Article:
Saturday, May 28, 2005

The (unlucky) 13 contestants in this year's Big Brother are rather more hard-faced than usual. The producers must have decided that this year's policy is "let's make it like last year, but moreso". So we have three very camp bitchy men (one whom is a cross-dressing Muslim, another is Jamie4U), several people with questionable and somewhat incompatible political beliefs (including a gay black Tory fox-hunter and a woman who is quarter Sri Lankan but doesn't like immigrants), a "white" witch with mad staring eyes who believes she has been abducted by aliens "about seven times" and a variety of confident show-offs (one of them calls himself Science The Great). Three of the contestants were actually booed by the rent-a-crowd as they entered the house. Ordinarily I don't like the booing and find Big Brother's rather cruel and childish machinations to be morally questionable while feeling sorry for the housemates. However, this year it seemed like a bunch of extremely unlikeable people had chosen to voluntarily incarcerate themselves for 10 weeks while undergoing a variety of humiliations and having to put up with each other. It's like they've been put in the house to be punished for having such awful personalities (although I'm sure even these "personalities" are manufactured and they're not as bad or annoying as they immediately seem).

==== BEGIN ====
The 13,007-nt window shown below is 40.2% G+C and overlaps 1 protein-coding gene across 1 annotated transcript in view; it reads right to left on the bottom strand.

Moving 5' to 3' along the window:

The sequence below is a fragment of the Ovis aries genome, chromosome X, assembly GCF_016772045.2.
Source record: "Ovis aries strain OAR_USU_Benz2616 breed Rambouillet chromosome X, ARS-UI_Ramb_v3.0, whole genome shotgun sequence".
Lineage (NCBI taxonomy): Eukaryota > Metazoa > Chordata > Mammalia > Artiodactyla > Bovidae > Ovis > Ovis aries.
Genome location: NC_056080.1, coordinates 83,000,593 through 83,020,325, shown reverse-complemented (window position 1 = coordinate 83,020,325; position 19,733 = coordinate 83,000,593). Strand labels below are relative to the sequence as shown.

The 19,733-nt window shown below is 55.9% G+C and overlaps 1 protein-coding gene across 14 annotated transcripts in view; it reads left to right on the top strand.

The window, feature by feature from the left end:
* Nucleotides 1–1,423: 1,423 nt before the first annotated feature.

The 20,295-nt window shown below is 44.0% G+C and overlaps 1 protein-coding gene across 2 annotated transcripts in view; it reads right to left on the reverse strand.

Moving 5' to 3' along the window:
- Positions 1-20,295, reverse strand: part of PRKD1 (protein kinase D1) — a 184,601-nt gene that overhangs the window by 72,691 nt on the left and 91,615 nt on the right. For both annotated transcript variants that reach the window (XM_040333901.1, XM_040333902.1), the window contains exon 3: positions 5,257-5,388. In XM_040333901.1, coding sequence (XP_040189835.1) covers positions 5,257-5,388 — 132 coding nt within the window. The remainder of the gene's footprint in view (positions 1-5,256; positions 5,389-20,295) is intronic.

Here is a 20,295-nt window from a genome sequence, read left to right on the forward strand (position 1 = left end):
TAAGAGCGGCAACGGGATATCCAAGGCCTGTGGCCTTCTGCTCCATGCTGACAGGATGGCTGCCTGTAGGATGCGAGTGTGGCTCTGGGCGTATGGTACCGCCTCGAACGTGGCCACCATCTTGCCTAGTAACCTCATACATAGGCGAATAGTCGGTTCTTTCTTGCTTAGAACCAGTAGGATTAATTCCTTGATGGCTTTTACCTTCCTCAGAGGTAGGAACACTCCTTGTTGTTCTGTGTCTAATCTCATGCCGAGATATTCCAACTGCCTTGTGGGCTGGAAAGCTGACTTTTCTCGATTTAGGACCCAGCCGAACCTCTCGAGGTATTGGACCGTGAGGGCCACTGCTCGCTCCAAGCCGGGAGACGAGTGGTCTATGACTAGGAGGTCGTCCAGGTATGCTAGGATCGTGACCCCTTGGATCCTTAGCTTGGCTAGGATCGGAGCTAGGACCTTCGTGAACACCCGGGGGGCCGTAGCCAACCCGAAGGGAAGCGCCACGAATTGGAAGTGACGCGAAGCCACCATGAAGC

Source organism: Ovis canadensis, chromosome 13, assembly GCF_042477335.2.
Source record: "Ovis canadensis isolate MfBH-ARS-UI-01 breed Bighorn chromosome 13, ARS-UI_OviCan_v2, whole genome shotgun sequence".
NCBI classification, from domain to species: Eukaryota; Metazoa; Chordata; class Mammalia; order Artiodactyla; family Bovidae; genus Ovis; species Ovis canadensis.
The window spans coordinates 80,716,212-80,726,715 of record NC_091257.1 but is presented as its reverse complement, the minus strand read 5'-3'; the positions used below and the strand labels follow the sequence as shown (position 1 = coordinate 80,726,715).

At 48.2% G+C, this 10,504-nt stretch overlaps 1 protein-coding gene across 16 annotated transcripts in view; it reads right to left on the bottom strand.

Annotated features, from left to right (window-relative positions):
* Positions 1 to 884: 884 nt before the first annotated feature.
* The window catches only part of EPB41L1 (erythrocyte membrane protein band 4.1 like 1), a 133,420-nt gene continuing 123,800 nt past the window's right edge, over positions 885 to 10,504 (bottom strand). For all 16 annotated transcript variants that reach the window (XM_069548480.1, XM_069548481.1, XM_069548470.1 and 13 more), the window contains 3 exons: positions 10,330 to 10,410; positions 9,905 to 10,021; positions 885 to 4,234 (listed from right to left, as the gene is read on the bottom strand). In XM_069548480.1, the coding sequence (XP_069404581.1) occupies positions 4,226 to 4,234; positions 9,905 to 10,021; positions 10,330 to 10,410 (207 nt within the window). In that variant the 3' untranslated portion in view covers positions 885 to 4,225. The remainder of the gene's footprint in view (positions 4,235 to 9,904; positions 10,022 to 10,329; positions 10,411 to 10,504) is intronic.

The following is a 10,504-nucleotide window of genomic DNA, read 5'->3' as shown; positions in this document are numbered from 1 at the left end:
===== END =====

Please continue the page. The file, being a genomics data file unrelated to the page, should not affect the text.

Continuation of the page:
In order to contrive immediate conflict, one of the housemates was chosen at random and told in secret that she would be up for eviction unless she acted horrible to everyone and got the most nominations from housemates. Every year as it strives to maintain originality, ratings and revenue from advertising and viewer's telephone votes the programme gets nastier and cruder. This is a one-way street - capitalism dictates it must be so. But where will it all end? Only when the show becomes so morally bankrupt that viewers are sickened and stop watching. But I suspect we have a long way to go before that.

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